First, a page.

A decision that could force airport operator BAA to comply with an order to sell three of its airports was restored by the Court of Appeal today.
In March last year, the Competition Commission (CC) ruled that BAA must sell Gatwick and Stansted airports as well as one of either Glasgow or Edinburgh.
But BAA successfully appealed against this, with the Competition Appeal Tribunal (CAT) finding last December that there was "apparent bias" in the CC's ruling over Gatwick.
In turn, the CC went to the Court of Appeal in June to challenge the CAT decision.
Today, Lord Justice Maurice Kay, Lord Justice Jacob and Lord Justice Patten said that the CAT was wrong to find "apparent bias" and restored the Commission's decision.
They refused BAA's application to appeal to the Supreme Court, although the authority can renew its application direct.
BAA had already decided to sell Gatwick even before the March 2009 CC sell-off ruling which had followed a lengthy inquiry into UK airport ownership.
However, BAA was concerned that Professor Peter Mozier, one of the CC airports' inquiry panel, had a connection to the Manchester Airport Group which had been interested in buying Gatwick.
In its ruling last December, the CAT agreed with BAA's claim that Prof Mozier's role meant there had been "apparent bias" in the sell-off decision.
The CAT said Prof Mozier was not actually biased "but that a fair-minded person would have concluded that there was a real possibility of bias".
Gatwick was sold last year for £1.5 billion to US-based investment fund Global Infrastructure Partners.
As well as running Stansted, Glasgow and Edinburgh airports, Spanish-owned BAA also operates Heathrow, Southampton and Aberdeen airports.
In his judgment, Lord Justice Maurice Kay said the relevant legal test was whether a "fair-minded and informed observer", having considered the facts, would conclude that there was a real possibility of bias.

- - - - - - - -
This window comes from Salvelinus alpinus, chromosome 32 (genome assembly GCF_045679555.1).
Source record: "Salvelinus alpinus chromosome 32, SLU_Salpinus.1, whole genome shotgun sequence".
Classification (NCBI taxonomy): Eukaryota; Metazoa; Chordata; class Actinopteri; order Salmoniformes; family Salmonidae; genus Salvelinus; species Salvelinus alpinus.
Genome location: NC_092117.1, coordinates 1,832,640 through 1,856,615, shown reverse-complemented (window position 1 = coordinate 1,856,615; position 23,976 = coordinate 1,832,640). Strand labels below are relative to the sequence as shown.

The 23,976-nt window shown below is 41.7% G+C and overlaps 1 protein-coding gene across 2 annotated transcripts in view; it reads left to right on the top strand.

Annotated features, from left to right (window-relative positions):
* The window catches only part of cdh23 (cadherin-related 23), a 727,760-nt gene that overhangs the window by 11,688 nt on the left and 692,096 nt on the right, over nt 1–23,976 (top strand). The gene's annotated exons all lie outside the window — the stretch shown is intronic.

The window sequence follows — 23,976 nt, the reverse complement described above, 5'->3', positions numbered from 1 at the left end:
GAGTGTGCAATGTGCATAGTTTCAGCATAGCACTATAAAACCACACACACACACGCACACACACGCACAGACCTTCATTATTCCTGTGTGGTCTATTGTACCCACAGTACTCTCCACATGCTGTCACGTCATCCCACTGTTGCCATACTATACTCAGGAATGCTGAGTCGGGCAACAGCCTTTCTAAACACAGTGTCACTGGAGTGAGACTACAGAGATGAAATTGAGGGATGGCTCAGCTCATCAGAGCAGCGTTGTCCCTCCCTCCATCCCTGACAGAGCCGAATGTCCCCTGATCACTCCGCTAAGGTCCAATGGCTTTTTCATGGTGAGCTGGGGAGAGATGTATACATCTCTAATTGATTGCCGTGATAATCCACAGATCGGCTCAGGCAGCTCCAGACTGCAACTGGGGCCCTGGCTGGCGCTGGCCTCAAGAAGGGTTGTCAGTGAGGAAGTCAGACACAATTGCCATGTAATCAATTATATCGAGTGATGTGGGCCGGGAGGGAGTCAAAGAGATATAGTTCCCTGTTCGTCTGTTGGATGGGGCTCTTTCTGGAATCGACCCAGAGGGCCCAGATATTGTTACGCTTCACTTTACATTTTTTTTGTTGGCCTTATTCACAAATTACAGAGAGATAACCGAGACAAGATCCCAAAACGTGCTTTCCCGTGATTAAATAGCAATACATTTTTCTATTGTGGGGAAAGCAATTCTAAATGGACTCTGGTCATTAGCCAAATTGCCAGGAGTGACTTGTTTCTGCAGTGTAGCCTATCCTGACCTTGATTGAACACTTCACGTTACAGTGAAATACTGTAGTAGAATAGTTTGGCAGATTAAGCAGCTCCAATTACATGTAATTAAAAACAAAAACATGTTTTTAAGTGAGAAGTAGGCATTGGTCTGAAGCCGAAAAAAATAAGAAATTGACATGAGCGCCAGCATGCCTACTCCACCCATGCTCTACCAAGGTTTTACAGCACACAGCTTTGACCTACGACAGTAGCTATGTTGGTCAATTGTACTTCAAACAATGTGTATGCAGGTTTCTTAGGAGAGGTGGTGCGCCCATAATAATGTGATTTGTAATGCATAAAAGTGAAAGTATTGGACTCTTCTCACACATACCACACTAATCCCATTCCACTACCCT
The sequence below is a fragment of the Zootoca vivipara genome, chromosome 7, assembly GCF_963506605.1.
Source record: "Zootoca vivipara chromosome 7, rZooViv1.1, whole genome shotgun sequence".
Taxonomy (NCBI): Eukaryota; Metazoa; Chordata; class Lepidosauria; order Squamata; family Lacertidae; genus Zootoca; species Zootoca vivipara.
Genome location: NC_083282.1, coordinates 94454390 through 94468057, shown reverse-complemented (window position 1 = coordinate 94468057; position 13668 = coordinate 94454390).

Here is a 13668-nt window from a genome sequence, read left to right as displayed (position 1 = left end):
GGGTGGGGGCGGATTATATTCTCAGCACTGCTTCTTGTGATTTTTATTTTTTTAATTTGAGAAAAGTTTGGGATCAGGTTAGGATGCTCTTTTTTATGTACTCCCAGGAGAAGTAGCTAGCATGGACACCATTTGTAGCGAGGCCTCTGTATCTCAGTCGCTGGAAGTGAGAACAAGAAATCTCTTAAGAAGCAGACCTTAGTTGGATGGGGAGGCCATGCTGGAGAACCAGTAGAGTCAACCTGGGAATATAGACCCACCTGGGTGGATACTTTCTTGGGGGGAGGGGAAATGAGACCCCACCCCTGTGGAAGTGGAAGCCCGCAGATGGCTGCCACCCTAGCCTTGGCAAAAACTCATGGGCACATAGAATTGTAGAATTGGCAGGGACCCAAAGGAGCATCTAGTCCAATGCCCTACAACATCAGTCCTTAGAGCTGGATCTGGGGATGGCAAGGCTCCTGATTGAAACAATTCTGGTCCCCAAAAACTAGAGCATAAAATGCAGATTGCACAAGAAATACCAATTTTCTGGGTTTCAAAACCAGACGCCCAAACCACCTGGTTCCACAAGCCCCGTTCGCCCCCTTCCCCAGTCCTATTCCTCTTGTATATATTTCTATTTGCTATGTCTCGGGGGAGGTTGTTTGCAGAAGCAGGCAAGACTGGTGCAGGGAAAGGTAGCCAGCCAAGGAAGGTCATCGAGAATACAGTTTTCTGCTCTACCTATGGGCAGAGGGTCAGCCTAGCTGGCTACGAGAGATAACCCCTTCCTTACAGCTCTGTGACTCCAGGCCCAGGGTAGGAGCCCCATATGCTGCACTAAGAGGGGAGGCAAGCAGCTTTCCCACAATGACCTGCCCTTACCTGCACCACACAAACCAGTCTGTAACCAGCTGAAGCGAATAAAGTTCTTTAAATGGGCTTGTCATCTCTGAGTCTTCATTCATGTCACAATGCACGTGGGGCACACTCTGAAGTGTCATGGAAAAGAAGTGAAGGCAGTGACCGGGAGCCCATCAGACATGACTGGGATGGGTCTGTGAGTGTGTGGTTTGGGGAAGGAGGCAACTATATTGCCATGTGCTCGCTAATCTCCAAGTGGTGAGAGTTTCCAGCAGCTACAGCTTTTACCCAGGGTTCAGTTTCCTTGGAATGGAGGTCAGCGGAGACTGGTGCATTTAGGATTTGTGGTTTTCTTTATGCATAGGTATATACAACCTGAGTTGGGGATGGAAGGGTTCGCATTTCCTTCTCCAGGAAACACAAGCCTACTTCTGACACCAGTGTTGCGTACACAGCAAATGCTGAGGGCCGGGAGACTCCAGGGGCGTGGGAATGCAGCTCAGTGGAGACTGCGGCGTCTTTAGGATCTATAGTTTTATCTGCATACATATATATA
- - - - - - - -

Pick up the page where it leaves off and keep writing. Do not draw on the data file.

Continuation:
Such a person was not "unduly sensitive or suspicious".
He concluded: "I am entirely satisfied that, once in possession of the true facts about Prof Moizer's position, the fair-minded observer would conclude that, at all times between April 2007 and December 2 2008, Prof Moizer was untainted by apparent bias."
The judge said that Prof Moizer's relationship was with the Greater Manchester Pension Fund - where he was one of three external advisers - and not with Manchester Airport Group (MAG) or the local authorities.
"He had no reason to suppose that the fund was going to consider joining in the MAG bid for Gatwick. He was too remote from MAG and its owners for apparent bias to be a real concern."
The court had heard from BAA that Prof Moizer did not step down until March 3 2009 and it was not known what influence he might have had during that period.
But the Commission said that nothing in the panel's views changed significantly after December 2, while its provisional findings had been published the previous August.
The appeal judges agreed with counsel for the Commission, who said that to conclude that there was a real possibility that the "apparent bias" of Prof Moizer after December 2 afflicted the Commission's final decision was "moving into the reaches of fantasy".
In the context of the "iterative" nature of the Commission's procedure and the stage it had reached by December 2, they did not consider that a fair-minded observer would regard the final decision to have been tainted.